We shouldn't put too much stock in due dates. After all, only 5 percent of women give birth on the magic day determined by their doctor's calculation. "It's really around the Fourth of July," I'd say, so nobody would be disappointed if the baby didn't arrive by June 30th. But when July 1st rolled around, I was bummed to find myself as pregnant as ever.
My doctor said she'd only let me go an extra week before she'd induce -- the baby was already estimated to be over 8 pounds. "Do whatever you'd normally do," she advised. So I worked through July 3rd, threw a picnic on the 4th, and heaved my hugely pregnant self to the pool on the 5th. My husband and I had been invited to a wedding on the 6th -- a day before the scheduled induction. I decided that if I bothered to dress up and put on makeup on a 95-degree day, and drag myself to a park where not only childhood friends but an ex-boyfriend would see me 40 pounds bigger than ever, maybe I'd go into labor. And I did.
At noon, as the bride and groom were saying their vows, I felt the first contraction that, in retrospect, was "real." I squeezed Byron's hand. Another one came, maybe 15 minutes later, and I squeezed again. "I might be going into labor!" I whispered. Byron looked a little unsure -- in June, we'd had several false alarms.
During the reception I asked Byron to track when the contractions were coming. Fifteen minutes, twenty minutes. He suggested we go home. "We can't leave before the cake," I insisted. I wasn't in pain and was enjoying the diversion -- and the air conditioning. Once outside, though, we dialed the doctor. "I think I'm in labor," I told her. "I've been getting steady contractions for five hours, but they're still light." She suggested I go home, drink one glass of wine to relax, and call her again.
Next I called my mother, who lives five hours away, and told her that labor seemed to be starting. "Come tomorrow," I told her. "The baby will never arrive before morning." But as I hung up, I knew instinctively that Mom was already on her way.
My cousin, Sibel, was waiting on our front steps -- my mom had alerted her. I smiled and waved as we pulled up, but just then, six hours after that first contraction, a big one hit. The kind that you have to pause and breathe through. The surprise must have shown on my face, because Sibel rushed to the car to help me out.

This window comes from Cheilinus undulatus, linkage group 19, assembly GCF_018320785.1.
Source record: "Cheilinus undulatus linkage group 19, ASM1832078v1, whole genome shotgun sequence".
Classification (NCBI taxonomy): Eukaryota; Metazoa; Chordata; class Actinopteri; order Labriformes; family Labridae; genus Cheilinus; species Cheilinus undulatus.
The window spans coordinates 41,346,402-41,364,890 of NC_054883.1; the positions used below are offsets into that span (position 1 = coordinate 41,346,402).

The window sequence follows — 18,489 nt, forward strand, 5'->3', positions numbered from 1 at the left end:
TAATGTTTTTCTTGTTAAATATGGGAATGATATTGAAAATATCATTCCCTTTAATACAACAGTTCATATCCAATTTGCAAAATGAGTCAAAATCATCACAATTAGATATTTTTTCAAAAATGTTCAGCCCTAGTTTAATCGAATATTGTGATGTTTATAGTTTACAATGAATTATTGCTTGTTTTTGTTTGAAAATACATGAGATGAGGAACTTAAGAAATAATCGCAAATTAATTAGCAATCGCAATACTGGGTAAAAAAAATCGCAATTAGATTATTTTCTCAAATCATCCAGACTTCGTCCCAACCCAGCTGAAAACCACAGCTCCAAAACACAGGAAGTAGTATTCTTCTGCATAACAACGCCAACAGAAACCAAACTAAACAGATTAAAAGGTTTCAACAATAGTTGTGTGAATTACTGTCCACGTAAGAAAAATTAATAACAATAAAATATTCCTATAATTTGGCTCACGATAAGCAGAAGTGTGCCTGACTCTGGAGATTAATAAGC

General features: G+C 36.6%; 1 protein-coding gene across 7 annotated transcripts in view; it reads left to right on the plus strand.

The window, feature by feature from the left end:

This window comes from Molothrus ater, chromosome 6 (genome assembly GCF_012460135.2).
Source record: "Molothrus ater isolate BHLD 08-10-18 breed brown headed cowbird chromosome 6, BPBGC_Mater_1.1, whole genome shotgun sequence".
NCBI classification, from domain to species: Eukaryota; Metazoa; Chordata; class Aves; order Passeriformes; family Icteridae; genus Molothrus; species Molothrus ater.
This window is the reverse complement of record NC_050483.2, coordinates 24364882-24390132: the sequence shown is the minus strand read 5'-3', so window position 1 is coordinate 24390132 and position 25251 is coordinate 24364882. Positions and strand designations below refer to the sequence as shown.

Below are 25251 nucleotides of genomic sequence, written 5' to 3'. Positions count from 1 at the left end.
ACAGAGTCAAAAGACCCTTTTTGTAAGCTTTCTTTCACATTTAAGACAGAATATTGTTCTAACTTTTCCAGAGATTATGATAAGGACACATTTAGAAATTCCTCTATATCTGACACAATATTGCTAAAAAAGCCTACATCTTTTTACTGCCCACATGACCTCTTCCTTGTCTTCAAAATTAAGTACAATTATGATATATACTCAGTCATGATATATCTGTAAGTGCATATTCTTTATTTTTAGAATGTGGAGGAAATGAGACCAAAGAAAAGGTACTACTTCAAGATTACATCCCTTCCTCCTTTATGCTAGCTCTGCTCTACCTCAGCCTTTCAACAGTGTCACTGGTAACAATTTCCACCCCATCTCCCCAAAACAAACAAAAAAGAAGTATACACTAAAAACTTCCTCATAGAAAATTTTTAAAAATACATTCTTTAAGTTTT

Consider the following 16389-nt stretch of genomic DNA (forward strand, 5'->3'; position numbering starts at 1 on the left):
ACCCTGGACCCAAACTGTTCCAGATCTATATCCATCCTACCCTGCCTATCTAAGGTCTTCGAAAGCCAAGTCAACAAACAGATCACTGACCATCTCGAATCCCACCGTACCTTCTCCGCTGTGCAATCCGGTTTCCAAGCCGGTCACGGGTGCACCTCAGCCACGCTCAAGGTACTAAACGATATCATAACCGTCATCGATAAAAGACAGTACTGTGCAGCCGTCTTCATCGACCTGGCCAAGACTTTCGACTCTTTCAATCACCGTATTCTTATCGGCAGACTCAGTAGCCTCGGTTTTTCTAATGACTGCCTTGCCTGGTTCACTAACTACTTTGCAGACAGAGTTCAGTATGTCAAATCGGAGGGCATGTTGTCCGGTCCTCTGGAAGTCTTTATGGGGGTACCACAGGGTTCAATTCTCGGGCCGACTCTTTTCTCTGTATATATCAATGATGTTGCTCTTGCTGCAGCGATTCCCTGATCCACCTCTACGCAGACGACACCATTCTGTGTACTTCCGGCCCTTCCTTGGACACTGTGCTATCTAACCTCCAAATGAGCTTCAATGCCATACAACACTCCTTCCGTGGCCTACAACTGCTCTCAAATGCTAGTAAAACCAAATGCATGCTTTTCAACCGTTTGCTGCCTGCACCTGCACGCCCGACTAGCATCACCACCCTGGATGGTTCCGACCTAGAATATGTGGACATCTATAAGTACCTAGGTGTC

The next six hours were blurry. I was determined to stay home as long as possible, using the coping techniques we'd learned in childbirth class. The contractions weren't the sharp pains I had feared. They really were like the waves described by Lamaze teachers. But the waves didn't fall into an orderly pattern -- they'd be eight minutes apart, then five minutes, then 10 minutes. At the beginning of one I'd second-guess whether it were actually happening. As it intensified, I'd say "I'm having one," and lean on the wall, or grab Byron, or bounce on my yoga ball, or lie on the bed, clutching a pillow -- whatever seemed right. At the peak, I had to think hard about breathing. Then it would pass and I'd wait for the next. We called the doctor and agreed to meet her at the hospital at midnight, and I labored on.
At 11:30, my mom walked through the door, introducing a degree of panic. "You can't let her have this baby at home!" I told her that we were still hours away from the birth, but she ignored me. "Get her to the hospital!"
The 20-minute car ride was miserable -- I couldn't lie down, couldn't lean my body into anything. The contractions took my breath away. Worry crept over me: Why hadn't my water broken? Could I keep this up? Although I dreaded medical interventions, I was eager for monitoring so I'd know where I stood.
Finally I was in a hospital gown and positioned on all fours on a bed, with a heavy and awkward monitor strapped around my middle. I was in active labor and about four centimeters dilated. The baby was fine. The doctor watched me breathe. "You need to relax at the top of the contractions. Breathe like you're jogging," she instructed. I laughed wearily. I was as likely to relax at the top of a contraction as I was to stick my hand into a flame. But I wanted to give it a try. I remembered my mother-in-law's suggestion to use visualization, and I put all my energy into remembering a day on the beach in Maui. I kept picturing that water, that beach, that sun...